Strict licensing laws and a lack of suitable venues have created night-life dead zones
Una Mullally – The Irish Times – 26 August
“The decline of Irish nightclubs is not particular to Dublin, but given that is where the highest concentration of nightclubs is and was, their erasure is most pronounced in the capital. The range of socialising options has never recovered since the heady days of the Celtic Tiger, and the vibrancy Dublin had in the 1990s, when it was genuinely perceived as a cool European capital – as hard as that is to believe now – is but a memory. The landmark spaces of that time were the Pod, Red Box and Chocolate Bar, all in a complex on Harcourt Street – now a culturally dead zone of offices – and The Kitchen, which has gone through several incarnations and is currently clawing its way back into a music-driven venue called Cellar, owned by Press Up. These were just two parts of a nightlife ecosystem that was abundant in its offering of spaces and genres of music.
This summer, The Irish Times reported on a Behaviour & Attitudes Sign of the Times survey, comparing the 1990s with today. It showed that in 1991, close to one in four – 23 per cent – of adults went to nightclubs weekly. In 2021, that figure was 6 per cent. Various large dance floors in the capital have evaporated, such as Spirit (now the Academy, a live music venue), Hangar (now a hotel), the Tivoli Theatre (an apart-hotel), and Jam Park (formerly the Wright Venue) closed during the pandemic. In 2000, there were 522 in Ireland. By 2022, there were just 85. There is no large purpose-built nightclub in Dublin city, a remarkable situation for a European capital. During the pandemic, Electric and Halo also closed in Galway.
It is also important to differentiate between a nightclub as an artistically creative offering – one that prioritises dancing over drinking, with a specific music policy connected to contemporary or niche culture, primarily electronic music – and a nightclub that serves as a late drinking and mingling joint, although those are disappearing apace too.
Many of the basements, bars and other venues, that were nightclub-focused or were open to independent promoters holding club nights, were spat out the other side of the recession bruised if not utterly broken, and turned into cafes, cocktail bars, restaurants or tourist offerings. Or they were simply demolished and replaced with hotels, as the economics of a capital where hospitality businesses operate on incredibly tight margins simply could not afford to operate nightclubs within the parameters of our stringent licensing laws.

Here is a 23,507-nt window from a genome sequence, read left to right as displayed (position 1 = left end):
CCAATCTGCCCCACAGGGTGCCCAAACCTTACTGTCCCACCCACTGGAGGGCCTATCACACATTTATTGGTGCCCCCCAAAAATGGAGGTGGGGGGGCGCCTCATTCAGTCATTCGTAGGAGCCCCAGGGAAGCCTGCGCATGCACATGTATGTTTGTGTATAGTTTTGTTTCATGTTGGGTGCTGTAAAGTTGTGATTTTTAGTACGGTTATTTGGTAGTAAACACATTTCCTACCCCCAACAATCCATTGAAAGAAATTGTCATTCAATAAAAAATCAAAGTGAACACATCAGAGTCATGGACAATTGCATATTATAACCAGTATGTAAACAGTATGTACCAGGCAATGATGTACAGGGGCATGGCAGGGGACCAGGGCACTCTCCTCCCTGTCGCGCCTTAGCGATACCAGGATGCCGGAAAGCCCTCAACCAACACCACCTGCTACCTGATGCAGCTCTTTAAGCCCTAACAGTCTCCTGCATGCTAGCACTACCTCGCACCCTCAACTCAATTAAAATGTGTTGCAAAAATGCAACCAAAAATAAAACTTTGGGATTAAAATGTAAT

In tandem, the housing crisis has gutted the capital’s centre of opportunities to live, play and hang out for artists and young people, who cannot afford rent in Dublin city. The loss of other cultural venues – DIY spaces, artist studios, or any empty space where cultural events could take place – has decimated the capital’s cultural offering. If a city really is an ecosystem and a habitat, the cultural element of that ecosystem has been broken because there is no thriving underground to feed the mainstream, and the habitat for cultural activity has become endangered, and in some parts, practically extinct.
When it comes to independent venues shutting down, it tends to be gentrification, not phones, that causes their demise
There are multiple authors of this obituary. There are the licensing laws. There’s the economics of a city where it’s increasingly impossible for small independent businesses without deep pockets to take risks. There’s an attitudinal issue in not considering fringe, late-night, or underground scenes as things of cultural value worthy of protection and support. There’s corporate gentrification. And, as mentioned, there is the housing crisis, which disproportionately impacts lower-income artists and young creative people whose wealth is in ideas, not cash. The suburbanisation of the city centre was well under way before the pandemic, as restaurants and expensive bars raised the price point for socialising, and smoothed the edges off the gritty, recession-era nightlife.